accidental dropout (part 2)

December 22, 2006

Go to part 1

Where the dropout proper really starts is back in my first professional job. In 1997 I took a three month trip overseas (at someone else’s suggestion), I was very careful to make sure I had a job to go back to before I left but when I did get back I discovered what a dumb idea that was. I hated returning to the same depressing job so much that within six months I’d left again on another overseas trip. This time to Canada, with an English friend doing a climbing trip (We shot video of the trip which is what I have been editing this year).

The trip was notable because it was the first serious risk I had taken, not only was I a bit short of cash but this time I had no job to go back to. It seems pretty tame to me now but it took a horrible job with no apparent alternatives to get me going. As with most risks in our culture it was only a perceived risk and my life improved immeasurably when I took it.

The most significant event on the trip happened in a guy in Calgary when I guy we were staying with handed me a Noam Chomsky book. Suddenly everything fell into place, finally I had a decent explanation for the state of the world! It didn’t cause me to change my life right then and there but it did start me on a path that has lead me to here.

The other book that changed my life was Robert Kiyosaki’s ‘Rich Dad Poor Dad’.

I bet that’s got a few people scratching their heads but I’ll explain. I saw the book lying around at my parent’s place one day and picked it up after reading the blurb – which had me convinced it was piece of sociology about how rich people passed on their callous attitudes to their children.

I swear I’m not making this up. More importantly though, this was around the time that Karen and I had become engaged and I had finally started thinking about what I actually wanted to do with my life.

We sat down one might and sketched up a plan of our ideal house. It was the sort of thing engaged couples do but after that we drew again, this accounting for how much money we could raise for a mortgage. It was pathetically small (Architects in New Zealand earn diddly squat – another long story) and I knew we would need to extend it as soon as we had children and we were only planning to wait a couple of year’s at most for that.

It was at this point that I got this alarming vision of what my life was going to be like. At this time I was working for my second architecture firm and was fairly sure that it wasn’t what I wanted to spend the rest of my days doing. The thought that I would be trapped there for the next 25 years as we paid off a mortgage was incredibly depressing. I didn’t want to be one of those Dads who came home from work exhausted and grumpy but I knew that if we did things the normal way that is exactly what would happen to me.

It was after this terrifying vision that I read Rich Dad Poor Dad. I now understand that in the world of financial advice the book has nothing new to say but as the son of a teacher and a nurse the idea that regular jobs were an impediment to making serious money a real eye-opener.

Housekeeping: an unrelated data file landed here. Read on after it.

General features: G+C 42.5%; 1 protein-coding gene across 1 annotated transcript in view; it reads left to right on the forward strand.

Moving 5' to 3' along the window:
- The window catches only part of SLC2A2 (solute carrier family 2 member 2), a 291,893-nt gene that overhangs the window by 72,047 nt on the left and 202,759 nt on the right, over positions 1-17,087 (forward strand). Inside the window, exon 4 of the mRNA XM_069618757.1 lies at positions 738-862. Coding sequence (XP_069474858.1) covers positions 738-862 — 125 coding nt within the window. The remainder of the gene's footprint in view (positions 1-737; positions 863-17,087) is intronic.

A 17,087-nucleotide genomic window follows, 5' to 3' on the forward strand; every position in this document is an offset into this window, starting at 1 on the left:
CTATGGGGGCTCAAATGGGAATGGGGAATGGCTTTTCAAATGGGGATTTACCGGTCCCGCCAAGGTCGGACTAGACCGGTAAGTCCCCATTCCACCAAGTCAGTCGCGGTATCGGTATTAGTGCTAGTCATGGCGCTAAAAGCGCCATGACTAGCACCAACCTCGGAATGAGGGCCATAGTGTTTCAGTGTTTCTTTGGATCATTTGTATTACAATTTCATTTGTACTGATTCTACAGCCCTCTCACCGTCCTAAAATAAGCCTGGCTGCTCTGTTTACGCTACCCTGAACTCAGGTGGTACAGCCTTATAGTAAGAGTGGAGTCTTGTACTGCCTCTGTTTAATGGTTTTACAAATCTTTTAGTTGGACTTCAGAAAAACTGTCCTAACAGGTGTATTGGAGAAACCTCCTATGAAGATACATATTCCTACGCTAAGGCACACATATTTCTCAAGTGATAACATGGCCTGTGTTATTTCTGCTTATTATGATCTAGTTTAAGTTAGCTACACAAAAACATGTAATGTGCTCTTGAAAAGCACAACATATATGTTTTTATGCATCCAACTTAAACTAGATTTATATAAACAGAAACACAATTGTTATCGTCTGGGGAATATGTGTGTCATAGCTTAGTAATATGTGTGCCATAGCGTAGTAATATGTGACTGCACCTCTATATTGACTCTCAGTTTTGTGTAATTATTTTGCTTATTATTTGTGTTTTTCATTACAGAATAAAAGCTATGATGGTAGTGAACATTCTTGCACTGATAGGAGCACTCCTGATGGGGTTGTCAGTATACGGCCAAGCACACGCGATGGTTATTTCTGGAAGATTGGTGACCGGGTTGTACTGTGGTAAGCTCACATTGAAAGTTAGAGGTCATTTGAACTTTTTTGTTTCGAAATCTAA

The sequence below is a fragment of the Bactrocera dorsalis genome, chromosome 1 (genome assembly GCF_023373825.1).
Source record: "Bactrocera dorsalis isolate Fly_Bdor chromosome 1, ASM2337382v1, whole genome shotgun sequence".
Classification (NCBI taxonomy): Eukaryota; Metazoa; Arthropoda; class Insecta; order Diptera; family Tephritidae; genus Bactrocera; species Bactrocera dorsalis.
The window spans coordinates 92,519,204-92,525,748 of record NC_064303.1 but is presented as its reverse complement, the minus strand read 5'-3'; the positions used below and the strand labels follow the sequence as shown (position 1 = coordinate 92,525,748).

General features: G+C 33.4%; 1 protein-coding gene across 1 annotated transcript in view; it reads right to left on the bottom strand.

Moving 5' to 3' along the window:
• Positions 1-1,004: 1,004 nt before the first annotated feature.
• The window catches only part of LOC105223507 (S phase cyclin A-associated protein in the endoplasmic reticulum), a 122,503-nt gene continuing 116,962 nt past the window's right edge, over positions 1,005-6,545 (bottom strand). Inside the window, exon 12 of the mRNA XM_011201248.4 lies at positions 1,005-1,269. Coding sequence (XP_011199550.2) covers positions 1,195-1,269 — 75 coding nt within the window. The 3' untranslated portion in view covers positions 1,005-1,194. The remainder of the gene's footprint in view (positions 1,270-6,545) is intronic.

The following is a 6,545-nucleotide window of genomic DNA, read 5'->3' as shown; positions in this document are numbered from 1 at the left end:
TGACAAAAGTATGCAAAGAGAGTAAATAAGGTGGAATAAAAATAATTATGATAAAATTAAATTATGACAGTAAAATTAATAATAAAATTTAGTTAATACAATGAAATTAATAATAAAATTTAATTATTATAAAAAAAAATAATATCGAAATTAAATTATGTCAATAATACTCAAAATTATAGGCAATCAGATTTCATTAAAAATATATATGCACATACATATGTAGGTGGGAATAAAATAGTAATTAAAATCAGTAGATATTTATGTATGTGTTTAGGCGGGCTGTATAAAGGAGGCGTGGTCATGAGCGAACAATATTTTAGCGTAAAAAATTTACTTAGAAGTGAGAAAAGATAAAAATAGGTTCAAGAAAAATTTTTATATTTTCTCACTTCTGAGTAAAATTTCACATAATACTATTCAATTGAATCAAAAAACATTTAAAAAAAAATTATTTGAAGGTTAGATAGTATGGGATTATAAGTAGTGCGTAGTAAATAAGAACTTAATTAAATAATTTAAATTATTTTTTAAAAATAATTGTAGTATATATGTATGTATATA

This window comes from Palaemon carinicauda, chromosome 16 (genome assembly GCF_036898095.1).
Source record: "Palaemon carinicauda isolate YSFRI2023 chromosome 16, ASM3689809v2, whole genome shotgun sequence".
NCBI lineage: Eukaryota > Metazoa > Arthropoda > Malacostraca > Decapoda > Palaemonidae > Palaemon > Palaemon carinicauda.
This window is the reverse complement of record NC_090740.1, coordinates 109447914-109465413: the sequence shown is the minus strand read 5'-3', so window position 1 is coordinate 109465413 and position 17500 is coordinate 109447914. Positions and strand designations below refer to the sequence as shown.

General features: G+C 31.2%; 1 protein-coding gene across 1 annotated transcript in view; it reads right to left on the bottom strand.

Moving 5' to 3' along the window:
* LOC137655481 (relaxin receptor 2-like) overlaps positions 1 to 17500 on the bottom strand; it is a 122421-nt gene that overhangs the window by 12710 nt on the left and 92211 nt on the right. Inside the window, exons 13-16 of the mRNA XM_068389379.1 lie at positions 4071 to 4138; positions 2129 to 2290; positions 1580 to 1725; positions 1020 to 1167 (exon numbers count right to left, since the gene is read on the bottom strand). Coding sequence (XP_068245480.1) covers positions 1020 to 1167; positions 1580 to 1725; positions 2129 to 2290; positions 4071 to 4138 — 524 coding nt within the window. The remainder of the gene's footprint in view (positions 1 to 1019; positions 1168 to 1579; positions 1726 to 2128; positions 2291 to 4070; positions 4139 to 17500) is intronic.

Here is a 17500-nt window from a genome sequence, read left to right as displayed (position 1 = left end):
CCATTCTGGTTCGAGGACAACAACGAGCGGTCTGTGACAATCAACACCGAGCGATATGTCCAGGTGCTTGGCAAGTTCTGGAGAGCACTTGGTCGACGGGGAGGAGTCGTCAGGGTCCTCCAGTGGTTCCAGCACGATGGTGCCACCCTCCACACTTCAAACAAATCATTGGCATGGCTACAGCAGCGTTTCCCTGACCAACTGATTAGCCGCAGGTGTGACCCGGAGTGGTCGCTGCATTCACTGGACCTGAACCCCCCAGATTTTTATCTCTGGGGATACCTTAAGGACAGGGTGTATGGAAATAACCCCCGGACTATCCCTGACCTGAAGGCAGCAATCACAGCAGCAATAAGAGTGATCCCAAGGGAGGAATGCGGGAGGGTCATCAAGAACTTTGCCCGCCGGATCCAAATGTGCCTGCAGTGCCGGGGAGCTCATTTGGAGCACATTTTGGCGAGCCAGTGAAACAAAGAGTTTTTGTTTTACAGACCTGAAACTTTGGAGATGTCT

A few days after reading Rich Dad, Poor Dad a friend of mine who had just moved to Raglan (which was half an hour’s drive to the west of Hamilton where I lived at the time) dropped in and told me about this piece of land he’d just seen out there. He wanted to buy it but it was too much for his family to afford. Apparently it was the right size to subdivide into four parts, it had water views and was relatively flat. In short it had development potential

This was my opportunity! My get rich quick scheme – or more accurately, my pay-of-the-mortgage-quick scheme. I was so excited I couldn’t sleep, I lay there nearly all night planning how we could make it work. We had no money but we did have comfortable middle class parents with nice houses that could be used as collateral. My father who had spent his adult life renovating and building houses on the side in an attempt to build capital was more than happy to help out. He wished he’d been as daring as we were. Now instead of working hard in the building industry only to see the profits going somewhere else I would be keeping that money in-house.

We signed for the land the day before our wedding and trucked the first home on six months later. With great enthusiasm we flew into the work of renovating the house, adding a deck and carport and redecorating the inside. It took a year before the combination of doing that on weekends and holding down a highly stressful job started to get to me.

We were also pregnant with our first child so naturally we extended the mortgage and I left my job. It was six weeks before our first child was due and I’d just told my bosses that I was leaving because working for them was bad for my mental health. I was tired but surviving on the buzz all of this gave me.